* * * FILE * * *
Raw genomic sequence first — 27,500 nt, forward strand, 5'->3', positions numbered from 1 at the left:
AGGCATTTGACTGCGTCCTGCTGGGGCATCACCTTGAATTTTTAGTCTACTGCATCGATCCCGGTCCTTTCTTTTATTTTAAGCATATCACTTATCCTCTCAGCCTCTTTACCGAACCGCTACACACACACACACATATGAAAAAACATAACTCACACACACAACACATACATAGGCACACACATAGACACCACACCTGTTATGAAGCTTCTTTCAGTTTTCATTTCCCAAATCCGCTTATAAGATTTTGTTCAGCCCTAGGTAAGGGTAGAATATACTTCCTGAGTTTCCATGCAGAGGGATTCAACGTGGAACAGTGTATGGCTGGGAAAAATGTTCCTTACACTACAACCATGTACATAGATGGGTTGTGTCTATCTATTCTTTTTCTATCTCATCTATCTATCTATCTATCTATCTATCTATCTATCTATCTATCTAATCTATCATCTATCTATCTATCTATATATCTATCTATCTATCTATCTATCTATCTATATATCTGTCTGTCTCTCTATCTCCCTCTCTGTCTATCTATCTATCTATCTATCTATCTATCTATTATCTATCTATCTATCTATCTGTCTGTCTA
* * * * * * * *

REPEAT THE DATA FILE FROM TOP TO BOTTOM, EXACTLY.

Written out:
Raw genomic sequence first — 27,500 nt, forward strand, 5'->3', positions numbered from 1 at the left:
AGGCATTTGACTGCGTCCTGCTGGGGCATCACCTTGAATTTTTAGTCTACTGCATCGATCCCGGTCCTTTCTTTTATTTTAAGCATATCACTTATCCTCTCAGCCTCTTTACCGAACCGCTACACACACACACACATATGAAAAAACATAACTCACACACACAACACATACATAGGCACACACATAGACACCACACCTGTTATGAAGCTTCTTTCAGTTTTCATTTCCCAAATCCGCTTATAAGATTTTGTTCAGCCCTAGGTAAGGGTAGAATATACTTCCTGAGTTTCCATGCAGAGGGATTCAACGTGGAACAGTGTATGGCTGGGAAAAATGTTCCTTACACTACAACCATGTACATAGATGGGTTGTGTCTATCTATTCTTTTTCTATCTCATCTATCTATCTATCTATCTATCTATCTATCTATCTATCTATCTAATCTATCATCTATCTATCTATCTATATATCTATCTATCTATCTATCTATCTATCTATATATCTGTCTGTCTCTCTATCTCCCTCTCTGTCTATCTATCTATCTATCTATCTATCTATCTATTATCTATCTATCTATCTATCTGTCTGTCTA